John F. Kennedy Jr., Death of
John F. Kennedy Jr., Death of
The world was shocked when John F. Kennedy Jr., his wife, and his sister-in-law were killed in an airplane that Kennedy was piloting. Few people were surprised when the conspiracy theorists began declaring that the crash was no accident.
John Fitzgerald Kennedy Jr., the son of assassinated president John Fitzgerald Kennedy, was America’s golden boy. Whether one was Democrat or Republican, liberal or conservative, straight or gay, right-handed or left-handed, it had to be admitted that this young man was handsome, charming, articulate, and relatively gossip-free. Anyone watching his easy, diplomatic handling of the press (while his lovely bride, Carolyn, got flustered by the media attention and ran for cover) marked young John as a powerful potential political force should he ever decide to run. He had won most of America’s heart in childhood as little three-year-old John-John saluted the flag-draped coffin that bore his father to Arlington Cemetery in November 1963. There was little doubt that he could also win at the voting booths on election day.
According to a number of conspiracy theorists, it was that Kennedy charisma—and the possibility that he was shortly going to reveal his political ambitions—that cost John Jr. his life.
Sherman H. Skolnick, a conspiracy theorist and writer of long standing, has said that the Kennedy family knew that on August 1, 1999, John Jr. planned to announce his decision to run for president. According to Skolnick’s sources, the Kennedys warned John that the U.S. Secret Service would not be able to protect him any better than they did his father. However, where John Jr. made his gravest error was in taking certain members of Al Gore’s presidential campaign into his confidence. John’s naiveté regarding dirty political in-fighting did not allow him to see just how dramatically an attractive, articulate young man wearing the Kennedy mantle would upset the political ambitions of Gore as well as those of the Texas governor, George W. Bush.
Skolnick reported that one of his most reliable sources told him that Caroline Kennedy Schlossberg, John’s sister, warned her brother that to run for president would be like signing his own death warrant. Nevertheless, she said that she would support his decision.
On July 16, 1999, Kennedy, flying his own plane with his wife and his sister-in-law, Lauren Bessette, aboard was on approach to Martha’s Vineyard with an eight-mile visibility. He calmly radioed the ground and told them that he would be dropping off a passenger (Lauren), then resuming the flight to Hyannis airport. In the next few minutes, according to news reports, Kennedy’s plane went into a steep dive and crashed into the ocean.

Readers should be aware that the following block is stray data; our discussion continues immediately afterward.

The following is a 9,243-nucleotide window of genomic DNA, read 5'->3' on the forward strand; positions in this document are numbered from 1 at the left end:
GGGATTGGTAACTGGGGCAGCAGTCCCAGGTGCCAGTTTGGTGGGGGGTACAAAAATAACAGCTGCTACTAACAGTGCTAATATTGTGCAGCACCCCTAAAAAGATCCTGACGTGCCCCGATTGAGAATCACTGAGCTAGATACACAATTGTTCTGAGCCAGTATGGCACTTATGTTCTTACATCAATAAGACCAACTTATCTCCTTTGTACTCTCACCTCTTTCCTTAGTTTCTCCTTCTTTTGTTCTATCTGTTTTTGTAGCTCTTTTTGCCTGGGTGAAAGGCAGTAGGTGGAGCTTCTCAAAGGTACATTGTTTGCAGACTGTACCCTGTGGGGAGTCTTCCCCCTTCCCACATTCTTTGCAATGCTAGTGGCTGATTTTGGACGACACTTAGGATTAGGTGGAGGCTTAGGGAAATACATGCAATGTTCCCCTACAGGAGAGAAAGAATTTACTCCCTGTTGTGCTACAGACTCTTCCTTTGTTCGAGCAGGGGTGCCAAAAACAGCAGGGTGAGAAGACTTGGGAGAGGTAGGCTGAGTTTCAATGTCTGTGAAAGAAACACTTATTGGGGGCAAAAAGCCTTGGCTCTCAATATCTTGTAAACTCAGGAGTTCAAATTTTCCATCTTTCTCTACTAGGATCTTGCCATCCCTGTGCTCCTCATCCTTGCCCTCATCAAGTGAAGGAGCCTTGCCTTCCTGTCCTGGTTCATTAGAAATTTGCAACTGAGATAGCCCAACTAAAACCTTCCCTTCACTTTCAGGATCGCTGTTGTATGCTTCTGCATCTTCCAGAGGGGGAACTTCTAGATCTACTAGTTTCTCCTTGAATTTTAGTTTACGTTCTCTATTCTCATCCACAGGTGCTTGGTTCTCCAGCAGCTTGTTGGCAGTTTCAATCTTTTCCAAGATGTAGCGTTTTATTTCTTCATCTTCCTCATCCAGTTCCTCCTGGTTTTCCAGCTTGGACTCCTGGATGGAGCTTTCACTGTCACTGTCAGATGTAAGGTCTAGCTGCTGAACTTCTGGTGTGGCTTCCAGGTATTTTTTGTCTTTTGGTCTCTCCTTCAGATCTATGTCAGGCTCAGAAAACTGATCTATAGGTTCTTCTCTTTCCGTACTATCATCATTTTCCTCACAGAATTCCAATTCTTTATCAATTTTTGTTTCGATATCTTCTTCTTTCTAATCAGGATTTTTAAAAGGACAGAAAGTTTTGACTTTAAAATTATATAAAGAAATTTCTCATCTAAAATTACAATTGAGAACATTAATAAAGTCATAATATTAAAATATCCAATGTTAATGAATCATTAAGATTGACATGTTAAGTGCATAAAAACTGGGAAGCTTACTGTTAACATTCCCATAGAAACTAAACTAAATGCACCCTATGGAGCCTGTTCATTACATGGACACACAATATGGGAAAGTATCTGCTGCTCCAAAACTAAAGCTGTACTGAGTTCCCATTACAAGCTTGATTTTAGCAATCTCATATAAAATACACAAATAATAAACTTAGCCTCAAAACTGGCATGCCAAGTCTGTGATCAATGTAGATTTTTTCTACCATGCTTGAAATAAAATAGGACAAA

Even before the wreckage had been located, virtually all mass media outlets were reporting a very different story: There had been no conversation with ground personnel. In fact, it was reported that Kennedy had not used his radio at all. The eight-mile visibility gave way to statements that Martha’s Vineyard had been completely blanketed with a fog and haze so thick that any pilots in the air would have been unable to see a thing and would have had to rely on instruments.
Reports swirled through the media that JFK Jr. had been lost, disoriented, flying in difficult conditions far beyond his experience as a pilot. However, Boston’s WCVB-TV News stated that Kennedy had radioed his approach to Martha’s Vineyard and that radar showed his plane just where he said it was and at the correct altitude for an approach.
False reports continued to appear in the media:
Kennedy stalled the plane.
The radar track showed he was well above stall speed.
Kennedy went into a steep turn and lost his horizon in the pea-soup fog.
There was absolutely no reason for him to go into a steep turn; he was already lined up with the main runway.
Kennedy lost his instruments, and in the heavy haze and darkness he grew confused about his altitude and flew into the ocean.
The radar received good data from his encoding altimeter. All the instruments in Kennedy’s airplane were operating properly.
It was well known that Kennedy was a reckless pilot.
Individuals actually familiar with JFK Jr.’s aeronautical abilities stated that he was a careful and skilled pilot.
JFK Jr. had only forty air hours as a pilot.
Kennedy had forty hours in that particular aircraft. His total experience was about three hundred hours—more than enough, according to the FAA, to qualify for a commercial pilot’s license.
Sherman Skolnick states that he and certain of his associates obtained the details of a secret FBI report that revealed the truth: that JFK Jr.’s plane had been sabotaged by a bomb. The report, which was to have been sealed for thirty years, supposedly detailed the steps involved in the cover-up. “Within 48 hours of the time the FBI knew we had their secret report,” Skolnick said, “they mysteriously announced, without explanation, that henceforth all public visits would be cancelled to the Bureau’s headquarters in Washington, D.C. They claimed unspecified ‘terrorists’ were threatening them.”
Conspiracy theorists are firm in their conviction that John F. Kennedy Jr. was murdered before he could make his announcement on August 1, 1999, that he would run for president. If he had lived and won the election, he would have been forty years old, just slightly younger than his father when he ran for president.